Gandhi

Critics Consensus

Director Richard Attenborough is typically sympathetic and sure-handed, but it's Ben Kingsley's magnetic performance that acts as the linchpin for this sprawling, lengthy biopic.

86%

TOMATOMETER

Total Count: 56

92%

Audience Score

User Ratings: 49,735
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Movie Info

It was Richard Attenborough's lifelong dream to bring the life story of Indian political and spiritual leader Mahatma Gandhi to the screen. When it finally reached fruition in 1982, the 188-minute, Oscar-winning Gandhi was one of the most exhaustively thorough biopics ever made. The film begins in the early part of the 20th century, when Mohandas K. Gandhi (Ben Kingsley), a British-trained lawyer, forsakes all worldly possessions to take up the cause of Indian independence. Faced with armed resistance from the British government, Gandhi adopts a policy of "passive resistance," endeavoring to win freedom for his people without resorting to bloodshed. In the horrendous "slaughter" sequence, more extras appear on screen than in any previous historical epic. The supporting cast includes Candice Bergen as photographer Margaret Bourke-White, Athol Fugard as General Smuts, John Gielgud as Lord Irwin, John Mills as the viceroy, Martin Sheen as Walker, Trevor Howard as Judge Broomfield, and, in a tiny part as a street bully, star-to-be Daniel Day-Lewis. Gandhi won eight Academy Awards, including Best Picture, Best Actor, and Best Director.

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Cast

Ben Kingsley
as Mahatma Gandhi
Candice Bergen
as Margaret Bourke-White
Trevor Howard
as Judge Broomfield
John Mills
as Viceroy
Edward Fox
as Gen. Dyer
John Gielgud
as Lord Irwin
Ian Charleson
as Charlie Andrews
Athol Fugard
as Gen. Smuts
Günther Maria Halmer
as Herman Kallenbach
Saeed Jaffrey
as Sardar Patel
Alyque Padamsee
as Mohammed Ali Jinnah
Roshan Seth
as Pandit Nehru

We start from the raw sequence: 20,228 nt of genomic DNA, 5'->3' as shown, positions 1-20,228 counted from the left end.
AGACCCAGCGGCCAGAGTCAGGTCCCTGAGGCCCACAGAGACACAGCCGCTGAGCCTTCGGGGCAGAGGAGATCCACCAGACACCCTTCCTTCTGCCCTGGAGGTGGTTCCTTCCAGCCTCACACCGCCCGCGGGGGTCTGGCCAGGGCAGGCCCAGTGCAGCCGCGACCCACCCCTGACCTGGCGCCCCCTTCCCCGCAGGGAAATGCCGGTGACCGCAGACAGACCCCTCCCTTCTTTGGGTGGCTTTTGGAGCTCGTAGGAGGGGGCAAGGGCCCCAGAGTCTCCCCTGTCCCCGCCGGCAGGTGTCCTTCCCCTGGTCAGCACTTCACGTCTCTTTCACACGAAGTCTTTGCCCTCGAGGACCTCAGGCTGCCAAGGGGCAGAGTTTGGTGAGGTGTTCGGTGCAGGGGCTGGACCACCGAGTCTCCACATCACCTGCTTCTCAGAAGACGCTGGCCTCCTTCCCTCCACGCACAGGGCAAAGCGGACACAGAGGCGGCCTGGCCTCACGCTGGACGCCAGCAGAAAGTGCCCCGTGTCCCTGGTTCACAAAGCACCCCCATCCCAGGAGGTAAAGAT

Ian Bannen
as Sr. Police Officer
Michael Bryant
as Principal Secretary
John Clements
as Advocate General
Michael Hordern
as Sir George Hodge
Peter Harlowe
as Lord Mountbatten
Jane Myerson
as Lady Mountbatten
Shreeram Lagoo
as Prof. Gokhale
Om Puri
as Nahari
Virendra Razdan
as Maulana Azad
Richard Vernon
as Sir Edward Gait
Harsh Nayyar
as Nathuram Godse
Peter Cartwright
as European Passenger
Marius Weyers
as Conductor
Shane Rimmer
as Commentator
Anang Desai
as J.B. Kripalani
Ken Hutchison
as Police Sergeant
Alok Nath
as Tyeb Mohammed
David Gant
as Daniels
Avis Bunnage
as His Mother
Sunila Pradhan
as Mrs. Motilal Nehru
John Savident
as Manager of the Mine
Ernest Clark
as Lord Hunter
Stewart Harwood
as Prison Officer
Pankaj Mohan
as Mahadev Desai
Bernard Horsfall
as Gen. Edgar
Stanley McGeagh
as Prison Guard
Christopher Good
as Young Englishman
David Markham
as Older Englishman
Terrence Hardiman
as Ramsey MacDonald
Jalal Agha
as Traveller on Train Roof
John Vine
as ADC to Gen. Dyer
Rupert Frazer
as Cavalry Troop Leader
Bernard Hill
as Sergeant Putnam
Nana Palsikar
as Villager
John Quentin
as Batsman
Graham Seed
as Wicket-Keeper
Gerald Sim
as Magistrate
Gareth Forwood
as Secretary
James Cossins
as Brigadier
Geoffrey Chater
as Government Advocate
Barry John
as Police Superintendant
Brian Oulton
as Clerk of Court
James Snell
as Court Reporter
John Boxer
as Court Reporter
Richard Leech
as Brigadier
David Sibley
as Subaltern
Stanley Lebor
as Police Officer
Terence Hardiman
as Ramsey MacDonald
Jon Croft
as Colonel
John Ratzenberger
as American Lieutenant
Jack McKenzie
as Major at Aga Khan Palace
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News & Interviews for Gandhi

Critic Reviews for Gandhi

All Critics (56) | Top Critics (9)

  • Although Gandhi may lack the depth of a more academic approach, it is an old-fashioned, inspirational ode to a man who dared to challenge military power with self-restraint and political cunning.

    Apr 26, 2018 | Full Review…
  • Grievously doting and squeamishly evasive.

    May 6, 2017 | Full Review…
  • They simply do not build movies like this any more, which is a pity.

    Feb 17, 2015 | Full Review…
  • In playing Gandhi, an actor must be less concerned with physical verisimilitude than with spiritual presence, and here Kingsley is nothing short of astonishing.

    Feb 24, 2010 | Full Review…
  • Once in a long while a motion picture so eloquently expressive and technically exquisite comes along that one is tempted to hail it as being near perfect.

    Jan 29, 2008 | Full Review…

    Variety Staff

    Variety
    Top Critic
  • Attenborough's work lacks even the undercurrent of personality that David Lean brought to his films: the film has no flavor but that of the standard Hollywood hagiography.